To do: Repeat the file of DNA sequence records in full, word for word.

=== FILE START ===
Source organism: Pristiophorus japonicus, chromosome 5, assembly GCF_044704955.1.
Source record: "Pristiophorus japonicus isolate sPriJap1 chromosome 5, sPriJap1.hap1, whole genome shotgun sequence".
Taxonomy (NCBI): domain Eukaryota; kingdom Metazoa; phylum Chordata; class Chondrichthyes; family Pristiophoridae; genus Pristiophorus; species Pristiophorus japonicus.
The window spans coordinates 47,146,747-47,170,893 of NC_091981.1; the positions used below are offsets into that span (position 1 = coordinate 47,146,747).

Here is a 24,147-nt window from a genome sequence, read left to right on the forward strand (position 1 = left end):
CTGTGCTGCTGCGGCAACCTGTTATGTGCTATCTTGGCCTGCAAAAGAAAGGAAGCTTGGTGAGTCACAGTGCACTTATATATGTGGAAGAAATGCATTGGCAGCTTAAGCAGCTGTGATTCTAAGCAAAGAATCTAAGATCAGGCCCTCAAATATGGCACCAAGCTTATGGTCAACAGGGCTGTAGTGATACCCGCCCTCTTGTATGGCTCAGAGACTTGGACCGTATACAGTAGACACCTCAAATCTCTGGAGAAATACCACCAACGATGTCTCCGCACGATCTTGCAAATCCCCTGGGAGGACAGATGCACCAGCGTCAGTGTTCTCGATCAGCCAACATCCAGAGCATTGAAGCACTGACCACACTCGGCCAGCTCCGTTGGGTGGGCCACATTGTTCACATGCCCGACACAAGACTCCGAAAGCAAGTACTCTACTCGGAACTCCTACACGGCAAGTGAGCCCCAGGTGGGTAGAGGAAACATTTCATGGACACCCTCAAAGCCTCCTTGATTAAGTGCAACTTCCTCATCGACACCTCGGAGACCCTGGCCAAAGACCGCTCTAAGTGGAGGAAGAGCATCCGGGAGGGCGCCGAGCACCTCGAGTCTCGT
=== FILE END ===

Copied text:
Source organism: Pristiophorus japonicus, chromosome 5, assembly GCF_044704955.1.
Source record: "Pristiophorus japonicus isolate sPriJap1 chromosome 5, sPriJap1.hap1, whole genome shotgun sequence".
Taxonomy (NCBI): domain Eukaryota; kingdom Metazoa; phylum Chordata; class Chondrichthyes; family Pristiophoridae; genus Pristiophorus; species Pristiophorus japonicus.
The window spans coordinates 47,146,747-47,170,893 of NC_091981.1; the positions used below are offsets into that span (position 1 = coordinate 47,146,747).

Here is a 24,147-nt window from a genome sequence, read left to right on the forward strand (position 1 = left end):
CTGTGCTGCTGCGGCAACCTGTTATGTGCTATCTTGGCCTGCAAAAGAAAGGAAGCTTGGTGAGTCACAGTGCACTTATATATGTGGAAGAAATGCATTGGCAGCTTAAGCAGCTGTGATTCTAAGCAAAGAATCTAAGATCAGGCCCTCAAATATGGCACCAAGCTTATGGTCAACAGGGCTGTAGTGATACCCGCCCTCTTGTATGGCTCAGAGACTTGGACCGTATACAGTAGACACCTCAAATCTCTGGAGAAATACCACCAACGATGTCTCCGCACGATCTTGCAAATCCCCTGGGAGGACAGATGCACCAGCGTCAGTGTTCTCGATCAGCCAACATCCAGAGCATTGAAGCACTGACCACACTCGGCCAGCTCCGTTGGGTGGGCCACATTGTTCACATGCCCGACACAAGACTCCGAAAGCAAGTACTCTACTCGGAACTCCTACACGGCAAGTGAGCCCCAGGTGGGTAGAGGAAACATTTCATGGACACCCTCAAAGCCTCCTTGATTAAGTGCAACTTCCTCATCGACACCTCGGAGACCCTGGCCAAAGACCGCTCTAAGTGGAGGAAGAGCATCCGGGAGGGCGCCGAGCACCTCGAGTCTCGT